Sample sizes used in this study were based on previous literature in the field. Experimenters were not blinded in most conditions as almost all data analysis were automated and done using a standardized computer code. All statistical analysis was performed using Prism 9 Software (GraphPad, version 9.0.2). Comparisons with one variable were first analyzed using one-way ANOVA followed by Tukey’s multiple comparisons post hoc test. Comparisons with more than one variable were first analyzed using two-way ANOVA. Comparisons with repeated measures were analyzed using a paired t-test. We used pair-wise log-rank (Mantel-Cox) test to compare the copulation percentage curves in the male courtship assays. P values are indicated as follows: ****p<0.0001; ***p<0.001; **p<0.01; and *p<0.05. Plots labeled with different letters in each panel are significantly different from each other.

Data availability

All data generated or analyzed during this study are included in the manuscript and supporting file; Source Data files have been provided.

References

    1. Crittenden JR
    2. Skoulakis EM
    3. Han KA
    4. Kalderon D
    5. Davis RL
    (1998)
    Tripartite mushroom body architecture revealed by antigenic markers
    Learning & Memory (Cold Spring Harbor, N.Y.) 5:38–51.
  1. Conference
    1. Mok AT
    2. Wang T
    3. Xia F
    4. Wu C
    5. Xu C
    (2019) CLEO (Optical Society of America)
    Simultaneous Two- and Three-photon Imaging of Multilayer Neural Activities with Remote Focusing.
    https://doi.org/10.1364/CLEO_AT.2019.AM1I.5
    1. Strausfeld NJ
    2. Hansen L
    3. Li Y
    4. Gomez RS
    5. Ito K
    (1998)
    Evolution, discovery, and interpretations of arthropod mushroom bodies
    Learning & Memory (Cold Spring Harbor, N.Y.) 5:11–37.
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    1. Tinbergen N
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    The Study of Instinct
    Oxford University Press.

Decision letter

  1. Upinder Singh Bhalla
    Reviewing Editor; Tata Institute of Fundamental Research, India
  2. K VijayRaghavan
    Senior Editor; National Centre for Biological Sciences, Tata Institute of Fundamental Research, India

In the interests of transparency, eLife publishes the most substantive revision requests and the accompanying author responses.

Decision letter after peer review:

Thank you for submitting your article "Multiphoton imaging of neural structure and activity in Drosophila through the intact cuticle" for consideration by eLife. Your article has been reviewed by 2 peer reviewers, one of whom is a member of our Board of Reviewing Editors, and the evaluation has been overseen by K VijayRaghavan as the Senior Editor. The reviewers have opted to remain anonymous.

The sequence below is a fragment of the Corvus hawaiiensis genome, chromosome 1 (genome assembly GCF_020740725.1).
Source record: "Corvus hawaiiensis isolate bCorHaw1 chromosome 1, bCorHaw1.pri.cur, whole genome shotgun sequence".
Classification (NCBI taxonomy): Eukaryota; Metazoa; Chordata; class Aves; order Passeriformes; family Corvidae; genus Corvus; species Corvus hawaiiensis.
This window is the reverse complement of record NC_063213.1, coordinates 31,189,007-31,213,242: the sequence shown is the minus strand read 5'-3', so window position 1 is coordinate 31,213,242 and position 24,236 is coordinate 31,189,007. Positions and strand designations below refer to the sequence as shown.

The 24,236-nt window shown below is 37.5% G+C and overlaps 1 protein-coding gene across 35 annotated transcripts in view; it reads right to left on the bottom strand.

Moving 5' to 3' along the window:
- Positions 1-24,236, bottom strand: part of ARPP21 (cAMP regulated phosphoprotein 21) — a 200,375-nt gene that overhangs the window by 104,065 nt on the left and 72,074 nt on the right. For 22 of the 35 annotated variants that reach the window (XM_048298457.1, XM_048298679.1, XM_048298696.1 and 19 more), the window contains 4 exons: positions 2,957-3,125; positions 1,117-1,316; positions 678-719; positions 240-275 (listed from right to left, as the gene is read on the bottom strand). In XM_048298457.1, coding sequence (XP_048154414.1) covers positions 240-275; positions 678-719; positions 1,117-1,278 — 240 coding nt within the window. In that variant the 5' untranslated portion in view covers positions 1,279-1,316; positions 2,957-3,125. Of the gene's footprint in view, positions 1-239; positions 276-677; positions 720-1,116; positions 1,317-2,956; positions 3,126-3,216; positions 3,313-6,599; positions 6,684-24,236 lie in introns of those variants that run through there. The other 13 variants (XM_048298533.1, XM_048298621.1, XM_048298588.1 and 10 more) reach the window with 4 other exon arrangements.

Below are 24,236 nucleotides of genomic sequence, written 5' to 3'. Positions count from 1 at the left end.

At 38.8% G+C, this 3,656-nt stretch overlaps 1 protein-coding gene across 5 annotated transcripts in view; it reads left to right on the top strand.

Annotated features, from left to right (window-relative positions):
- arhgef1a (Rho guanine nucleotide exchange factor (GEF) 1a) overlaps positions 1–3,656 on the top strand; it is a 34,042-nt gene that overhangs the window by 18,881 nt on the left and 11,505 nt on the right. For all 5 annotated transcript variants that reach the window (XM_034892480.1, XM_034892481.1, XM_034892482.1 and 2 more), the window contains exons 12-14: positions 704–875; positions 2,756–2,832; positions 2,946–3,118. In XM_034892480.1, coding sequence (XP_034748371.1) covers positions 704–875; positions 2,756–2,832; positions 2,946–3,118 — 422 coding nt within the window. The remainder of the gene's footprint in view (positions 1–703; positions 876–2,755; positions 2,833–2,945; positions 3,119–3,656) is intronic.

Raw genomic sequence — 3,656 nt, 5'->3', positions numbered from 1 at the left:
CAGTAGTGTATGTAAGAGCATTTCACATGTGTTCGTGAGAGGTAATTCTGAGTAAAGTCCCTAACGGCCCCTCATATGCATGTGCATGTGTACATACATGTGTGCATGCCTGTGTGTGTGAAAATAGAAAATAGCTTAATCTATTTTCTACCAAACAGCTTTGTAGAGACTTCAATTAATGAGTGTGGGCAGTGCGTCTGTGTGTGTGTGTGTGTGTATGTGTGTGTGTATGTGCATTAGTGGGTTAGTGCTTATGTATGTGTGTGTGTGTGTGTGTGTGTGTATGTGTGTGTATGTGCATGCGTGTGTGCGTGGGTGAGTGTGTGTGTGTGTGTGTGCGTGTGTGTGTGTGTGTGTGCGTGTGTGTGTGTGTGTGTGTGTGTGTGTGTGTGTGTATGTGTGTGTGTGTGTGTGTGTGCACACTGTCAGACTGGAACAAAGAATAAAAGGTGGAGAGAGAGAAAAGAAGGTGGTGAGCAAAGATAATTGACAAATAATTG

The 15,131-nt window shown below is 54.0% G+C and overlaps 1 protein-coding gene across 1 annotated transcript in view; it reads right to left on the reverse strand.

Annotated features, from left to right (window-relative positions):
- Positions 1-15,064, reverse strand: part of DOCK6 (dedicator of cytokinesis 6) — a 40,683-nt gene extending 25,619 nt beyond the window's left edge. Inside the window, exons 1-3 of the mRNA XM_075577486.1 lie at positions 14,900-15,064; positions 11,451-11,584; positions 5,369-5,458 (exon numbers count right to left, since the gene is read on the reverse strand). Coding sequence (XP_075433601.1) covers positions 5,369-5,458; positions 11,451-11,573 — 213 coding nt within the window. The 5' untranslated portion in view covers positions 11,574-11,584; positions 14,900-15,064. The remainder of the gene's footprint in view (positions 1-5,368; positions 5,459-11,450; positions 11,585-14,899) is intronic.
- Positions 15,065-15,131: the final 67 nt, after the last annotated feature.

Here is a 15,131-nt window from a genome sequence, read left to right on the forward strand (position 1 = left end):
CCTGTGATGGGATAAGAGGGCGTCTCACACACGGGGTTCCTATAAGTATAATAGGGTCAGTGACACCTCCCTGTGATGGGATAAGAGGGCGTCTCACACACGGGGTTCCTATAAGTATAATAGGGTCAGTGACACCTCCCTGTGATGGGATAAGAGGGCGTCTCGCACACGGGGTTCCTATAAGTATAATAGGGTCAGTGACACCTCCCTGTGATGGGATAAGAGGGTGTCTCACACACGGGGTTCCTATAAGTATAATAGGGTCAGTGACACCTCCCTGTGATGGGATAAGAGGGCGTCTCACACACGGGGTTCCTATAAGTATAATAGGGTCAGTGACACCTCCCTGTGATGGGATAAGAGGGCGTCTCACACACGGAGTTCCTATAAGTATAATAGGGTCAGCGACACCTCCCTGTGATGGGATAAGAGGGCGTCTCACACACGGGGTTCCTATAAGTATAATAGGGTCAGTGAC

The reviewers have discussed their reviews with one another, and the Reviewing Editor has drafted this to help you prepare a revised submission.

Essential revisions:

The authors develop a non-invasive multiphoton imaging method to observe neural structure and activity in vivo in Drosophila. They achieve this by compression of air sacs to provide optical access to the brain while keeping the cuticle intact. The authors demonstrate calcium-sensor imaging from brain regions for up to 12 hours in behaving animals, which is a considerable improvement.

The reviewers were in agreement that this new method was potentially very useful, but it needed substantially more characterization to make a clear case for broad adoption. Specifically, the reviewers would like to see a characterization of the following:

1. Imaging spatial resolution and stability for still and functional imaging, especially for deeper structures.

2. A systematic comparison of resolution and performance for 2-photon, 3-photon, cuticle-removed, and the reported cuticle intact preparation.

3. Show feasibility for single-neuron and subcellular imaging, in dense and sparse expression systems.

In addition, the reviewers had a number of other points where better characterization and reporting would strengthen the paper.

Reviewer #1:

In this tools and resources paper, the authors demonstrate a way to record neuronal activity from flies without surgical removal of the head cuticle. It is valuable to be able to record from flies with minimal surgery. This means that the fly is less stressed, that the tissue is more healthy, and the recordings can go on for longer. The authors demonstrate optical recordings of odor responses through the cuticle, but not at the single-cell resolution that many readers would like. They also illustrate better imaging at greater depth using 3-photon illumination. The approach is potentially very useful, and the case for it would be even stronger were there a more complete comparison with conventional recordings with the cuticle removed.